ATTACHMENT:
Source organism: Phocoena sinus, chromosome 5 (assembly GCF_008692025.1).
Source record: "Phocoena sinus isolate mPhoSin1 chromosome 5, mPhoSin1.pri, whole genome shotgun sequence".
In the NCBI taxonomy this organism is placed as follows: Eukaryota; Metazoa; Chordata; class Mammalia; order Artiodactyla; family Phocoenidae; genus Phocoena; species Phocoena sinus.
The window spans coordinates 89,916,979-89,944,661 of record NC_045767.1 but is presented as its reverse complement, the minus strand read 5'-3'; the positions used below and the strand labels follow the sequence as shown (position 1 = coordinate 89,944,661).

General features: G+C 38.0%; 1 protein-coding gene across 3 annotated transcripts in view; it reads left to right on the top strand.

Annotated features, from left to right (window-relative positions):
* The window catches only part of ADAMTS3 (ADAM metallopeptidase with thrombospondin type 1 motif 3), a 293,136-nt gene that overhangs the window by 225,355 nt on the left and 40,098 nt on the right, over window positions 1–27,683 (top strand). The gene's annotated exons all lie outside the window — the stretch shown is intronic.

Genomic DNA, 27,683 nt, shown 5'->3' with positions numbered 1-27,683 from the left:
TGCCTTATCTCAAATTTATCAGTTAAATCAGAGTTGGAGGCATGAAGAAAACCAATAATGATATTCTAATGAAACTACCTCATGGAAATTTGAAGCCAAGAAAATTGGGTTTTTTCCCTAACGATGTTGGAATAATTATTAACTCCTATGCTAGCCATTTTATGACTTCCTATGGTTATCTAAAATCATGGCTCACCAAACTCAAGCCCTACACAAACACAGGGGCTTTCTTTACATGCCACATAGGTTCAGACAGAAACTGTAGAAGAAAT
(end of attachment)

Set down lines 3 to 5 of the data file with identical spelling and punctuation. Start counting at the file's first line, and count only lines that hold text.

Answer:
In the NCBI taxonomy this organism is placed as follows: Eukaryota; Metazoa; Chordata; class Mammalia; order Artiodactyla; family Phocoenidae; genus Phocoena; species Phocoena sinus.
The window spans coordinates 89,916,979-89,944,661 of record NC_045767.1 but is presented as its reverse complement, the minus strand read 5'-3'; the positions used below and the strand labels follow the sequence as shown (position 1 = coordinate 89,944,661).

General features: G+C 38.0%; 1 protein-coding gene across 3 annotated transcripts in view; it reads left to right on the top strand.